by Paul and Marion Isom

Entry B30 from the History of Hooker County Nebraska
with permission of the Hooker County Historical Society

Franke Construction Company (1930's Shop in

R.C. 'Ole' Franke 1917

            Part 1 1922-1950

R.C. Franke "Ole" established his business
in Mullen, Nebraska in 1922. He operated his
business alone for a short time then Novem-
ber 1, 1923, his first Austin dragline arrived
on a flat car in Mullen, the `real' beginning
of Franke Construction Company. Quote
from Ben French, "I went in the shop for
something and Mr. Franke, asked if I would
like a job with a ditching crew for 45 cents an
hour." "Ole", Bert Barnett, Marion Bul-
lington and Ben French went to work piling
ties for a ramp to unload the dragline. This
was quite a machine at that time, weighing
25 tons with a 45 foot boom, one yard bucket
and traveled one mile per hour in fast gear.
It took 3 days to get to the John Vinton ranch
and then the crew had to learn how to operate
the dragline. The ground froze too hard to
work that fall but after it thawed in the
spring, a ditch was dug up to the Vinton
buildings, and then up to the Reimer Ranch.
When the job was finished the dragline was
driven back to town, loaded on a flat car and
shipped to Merriam, Nebraska where the
Coffee Ditch of about 10 miles was dug,
resulting in the drainage of several lakes.
Highway 20 west of Merriman was graded in
the summer of 1924 and "Ole" got the
contract to load dump wagons pulled by
mules for the surfacing. The fall of 1925 and
`26, "Ole" wanted to run 2 shifts on the ditch
at the Dumbbell Ranch north of Hyannis,
Nebraska and hired Stanley Meidell to oil.
Ben French operated the night shift. When
the ground froze the crew shut down for the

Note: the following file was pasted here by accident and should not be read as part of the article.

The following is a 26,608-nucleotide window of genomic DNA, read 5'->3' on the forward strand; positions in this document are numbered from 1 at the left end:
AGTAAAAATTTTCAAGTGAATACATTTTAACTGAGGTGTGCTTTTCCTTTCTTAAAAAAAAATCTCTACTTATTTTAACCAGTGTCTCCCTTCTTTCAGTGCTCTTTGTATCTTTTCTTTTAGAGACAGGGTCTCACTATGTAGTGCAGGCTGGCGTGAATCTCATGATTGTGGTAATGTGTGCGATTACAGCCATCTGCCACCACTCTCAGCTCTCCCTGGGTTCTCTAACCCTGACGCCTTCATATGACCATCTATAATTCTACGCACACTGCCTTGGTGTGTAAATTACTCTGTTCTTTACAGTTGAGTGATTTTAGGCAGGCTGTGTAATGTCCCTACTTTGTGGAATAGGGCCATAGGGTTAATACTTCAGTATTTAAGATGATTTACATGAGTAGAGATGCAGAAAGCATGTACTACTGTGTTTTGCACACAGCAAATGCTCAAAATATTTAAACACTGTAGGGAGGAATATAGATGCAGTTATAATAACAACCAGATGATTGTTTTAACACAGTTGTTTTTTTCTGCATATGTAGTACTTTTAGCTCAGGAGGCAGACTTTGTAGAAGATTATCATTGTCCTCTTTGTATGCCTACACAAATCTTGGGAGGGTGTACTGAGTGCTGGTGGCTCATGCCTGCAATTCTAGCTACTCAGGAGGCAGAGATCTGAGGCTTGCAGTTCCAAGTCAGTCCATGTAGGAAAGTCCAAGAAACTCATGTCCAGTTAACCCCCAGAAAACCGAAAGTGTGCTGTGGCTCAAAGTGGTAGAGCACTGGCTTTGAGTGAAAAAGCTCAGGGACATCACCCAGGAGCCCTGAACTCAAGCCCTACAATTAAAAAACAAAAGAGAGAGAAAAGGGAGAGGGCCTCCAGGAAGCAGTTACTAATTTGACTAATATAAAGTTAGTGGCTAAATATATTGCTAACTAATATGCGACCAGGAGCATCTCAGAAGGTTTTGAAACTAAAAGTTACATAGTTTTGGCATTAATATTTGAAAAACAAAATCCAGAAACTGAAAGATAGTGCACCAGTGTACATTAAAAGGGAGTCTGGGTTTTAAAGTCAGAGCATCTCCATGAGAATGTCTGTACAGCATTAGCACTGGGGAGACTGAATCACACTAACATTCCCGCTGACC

To begin with, most of the work was done
with a dragline digging ditches and loading
trucks, for road surfacing. Finishing was done
with horses and scrapers. Later as blades,
patrols, and scrapers became available,
horses were pretty well retired in the middle

Mr. Franke's dream was to see the day
when the water in the Sandhills was used to
the fullest extent. It pleased him anytime a
dry valley was the receptacle for the drainage
of an over-wet hay meadow.

In the 26 years following the beginning of
the company he built a business that em-
ployed up to 60 men during the construction
season, building roads, bridges, railroad
grades, dams, drainage ditches and related
earth moving jobs. For several years his
organization loaded virtually all of the sugar
beets in the North Platte Valley, west of
North Platte in 1932. When he began loading
beets for the Great Western Sugar Company,
a project which lasted 2 or 3 months every
fall, the equipment in use then for the
operation was inadequate for the job, so Mr.
Franke invented, built and patented an
overshot loader attachment for a crawler
tractor which was used for beet loading. One
man operating the Franke loader easily could
load 35 to 40 gondola cars in 8 or 9 hours.
Draglines with clam shells were also used in
this operation. Although Mr. Franke nevere
sold any of his productions they did facilitate
his job. He went to Washington State with his
patent, and Isaacson's Iron Works redesigned
his production making a smaller one to
handle coal. "Ole" was able to operate and
repair any piece of equipment that was used
in his varied projects and upon occasion did
so until his health failed in December 1949.
The construction of his shop building was
completed in 1931 and the office building in
1946. Frank Fitzgerald built the office build-

The company maintained a high safety
record considering the high danger of jobs
encountered. An accident did occur at Craw-
ford, Nebraska in 1933 when a leaking
dragline fuel tank that was being repaired
exploded. This explosion resulted in the
disfiguration of Mr. Franke's face and Fritz
Pearson suffered facial burns and an arm
injury. Stanley Meidell and Art Piester were
less seriously injured.

Shortly before Mr. Franke's death in
March 1950, he incorporated his business
including three employees, Charles Folk,
Paul Isom, and Wayne Fitzgerald.